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- From: Fernando Cabral <email@example.com>
- To: Tim Bray <firstname.lastname@example.org>
- Date: Fri, 06 Nov 1998 16:51:32 +0200
Tim Bray wrote:
> Well, I just went and checked their financials, and while they
> actually showed a bit of profit I observe that their revenue,
> for this quarter against the same quarter last year, is declining
> (down from $5.4m to $4.8m) and the 3/4 results are down from $14.6m
> to $14.2m. This is the high-growth Internet/Software field? I repeat
> my claim that this is not a good busines to be in.
Perhaps because they have been investing a lot in a newproduct named KMS (Knowledge
Management Suite) and
kind of forgetting BRS itself.
> >About two years ago Dataware launched EPMS, now renamed
> >Dataware II Publisher. This is a version of BRS entirely based
> >on SGML (it reads from about 300 different formats, converts
> >and stores as an SGML file, and allows you to do text retrieval
> >both in the traditional way as well as in a more SGML-like way.
> >Of course, it can read and index directly SGML, XML and HTML.
> Can anyone else substantiate this? Last time I looked at BRS/search,
> it was a very traditional atomic-document thing; it had some fielded
> search, but it could only *find* documents. Obviously for XML you
> need to find elements. It would be great if BRS was really
Perhaps you should read again what I said. The product is not BRS/Search,it is
Dataware II Publisher (formely EPMS). It is a "version" of BRS
because it uses pretty much the same basic technology. On the other
hand, it is entirely different because the internal format is SGML,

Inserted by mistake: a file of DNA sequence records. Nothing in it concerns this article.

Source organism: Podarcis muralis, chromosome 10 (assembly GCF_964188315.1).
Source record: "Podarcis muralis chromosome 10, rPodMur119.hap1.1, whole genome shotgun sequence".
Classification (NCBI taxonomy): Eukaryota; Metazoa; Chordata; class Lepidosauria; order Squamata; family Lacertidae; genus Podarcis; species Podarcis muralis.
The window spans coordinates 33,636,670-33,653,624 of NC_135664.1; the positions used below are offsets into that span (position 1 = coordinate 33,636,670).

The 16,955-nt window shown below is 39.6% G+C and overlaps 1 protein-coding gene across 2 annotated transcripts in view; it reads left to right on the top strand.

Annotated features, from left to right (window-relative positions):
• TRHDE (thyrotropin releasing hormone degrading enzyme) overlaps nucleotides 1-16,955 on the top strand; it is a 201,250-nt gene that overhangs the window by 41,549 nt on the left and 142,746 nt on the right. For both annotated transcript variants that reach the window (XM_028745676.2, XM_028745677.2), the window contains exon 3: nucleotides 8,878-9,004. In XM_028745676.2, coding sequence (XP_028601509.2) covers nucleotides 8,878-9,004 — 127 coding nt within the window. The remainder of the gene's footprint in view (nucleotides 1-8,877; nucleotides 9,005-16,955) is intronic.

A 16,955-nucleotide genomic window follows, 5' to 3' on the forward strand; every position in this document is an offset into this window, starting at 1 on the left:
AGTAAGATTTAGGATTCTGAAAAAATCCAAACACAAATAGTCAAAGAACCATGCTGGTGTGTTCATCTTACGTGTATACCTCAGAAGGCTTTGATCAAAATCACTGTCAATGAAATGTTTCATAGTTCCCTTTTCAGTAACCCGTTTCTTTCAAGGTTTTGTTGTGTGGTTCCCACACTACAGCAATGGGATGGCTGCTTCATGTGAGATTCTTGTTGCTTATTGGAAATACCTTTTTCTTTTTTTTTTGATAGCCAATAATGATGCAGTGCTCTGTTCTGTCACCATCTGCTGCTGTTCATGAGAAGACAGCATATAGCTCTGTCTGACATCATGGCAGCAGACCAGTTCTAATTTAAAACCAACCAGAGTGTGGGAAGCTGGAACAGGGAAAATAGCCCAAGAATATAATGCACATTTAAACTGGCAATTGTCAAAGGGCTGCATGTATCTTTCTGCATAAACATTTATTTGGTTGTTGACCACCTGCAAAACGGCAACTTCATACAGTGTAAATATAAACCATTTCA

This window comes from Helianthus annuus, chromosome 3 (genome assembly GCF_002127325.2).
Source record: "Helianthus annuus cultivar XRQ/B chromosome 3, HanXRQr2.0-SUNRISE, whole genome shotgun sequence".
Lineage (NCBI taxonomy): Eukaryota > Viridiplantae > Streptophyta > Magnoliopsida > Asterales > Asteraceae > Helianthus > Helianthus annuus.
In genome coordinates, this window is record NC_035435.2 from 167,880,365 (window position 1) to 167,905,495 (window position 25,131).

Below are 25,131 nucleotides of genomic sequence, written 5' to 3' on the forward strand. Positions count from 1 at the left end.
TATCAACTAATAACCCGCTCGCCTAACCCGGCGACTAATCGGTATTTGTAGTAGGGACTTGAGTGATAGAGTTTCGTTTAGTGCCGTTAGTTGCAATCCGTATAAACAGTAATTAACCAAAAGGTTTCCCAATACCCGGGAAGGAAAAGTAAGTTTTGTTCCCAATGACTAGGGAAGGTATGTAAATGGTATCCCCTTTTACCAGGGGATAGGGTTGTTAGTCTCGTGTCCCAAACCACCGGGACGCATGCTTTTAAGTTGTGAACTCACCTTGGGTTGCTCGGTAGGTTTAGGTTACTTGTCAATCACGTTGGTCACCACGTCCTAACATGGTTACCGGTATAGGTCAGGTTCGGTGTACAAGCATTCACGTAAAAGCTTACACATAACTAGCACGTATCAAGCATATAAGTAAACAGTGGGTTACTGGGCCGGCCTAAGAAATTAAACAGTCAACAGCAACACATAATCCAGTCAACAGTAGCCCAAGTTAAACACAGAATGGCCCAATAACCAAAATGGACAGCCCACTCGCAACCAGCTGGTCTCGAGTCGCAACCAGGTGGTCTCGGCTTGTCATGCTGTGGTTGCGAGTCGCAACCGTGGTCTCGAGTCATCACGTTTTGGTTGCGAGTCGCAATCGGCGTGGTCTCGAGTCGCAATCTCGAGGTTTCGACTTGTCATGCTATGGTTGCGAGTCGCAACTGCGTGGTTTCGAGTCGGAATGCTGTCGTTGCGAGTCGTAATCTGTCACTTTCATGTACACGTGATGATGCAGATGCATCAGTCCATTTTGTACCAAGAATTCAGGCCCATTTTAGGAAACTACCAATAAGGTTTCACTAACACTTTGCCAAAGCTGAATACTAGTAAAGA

so it allows for searchs in the SGML style (as opposed to "paragraph"
qualification). As the manual says (page 136): "You can search your
publication by SGML element tags. For example, you
can search your publications by the TITLE element".
You can also design style sheets based on the SGML tags for printing
and displaying purposes. BRS itself does not know anything about
SGML, but Dataware II Publisher certainly does. I have been using
the product for several months now. I have a number of publications
in it, including some of the Shakespeare works (markup by Jon Bosak - Moby Lexical
I am not as knowledgeable as you on SGML/XML so I can not garantee
100% compatibility with SGML. What I can say is that I like what
I have. To me it looks like what any XML user would like to
see in a search engine.
> .>Talking about money, it is quite clear that IBM made a lotof money selling
> >STAIRS. Now it is musty but for more
> >than 20 years it reigned undisputed undisputed in the mainframe
> Here we agree. IBM made some serious money with STAIRS (I suspect
> mostly by selling mainframes to run it on).
> >So, I think the right conclusion is that in the low-end line of products
> >where quality/functionality is disputable and price is very low
> >(PC DOCs, Verity...) there is no real money. On the other hand,
> >vendors aiming the high-end market should not complain.
> I don't the evidence supports this view.
> >Own experience is that relational vendors are complete uncapableof providing a
> >good solution for text retrieval. The products
> >are usually very poor on the funcionality side and miserable on
> >the performance side.
> That's really interesting information. This is about the 5th time
> I've heard this; always anecdotal evidence, but it adds up. -Tim
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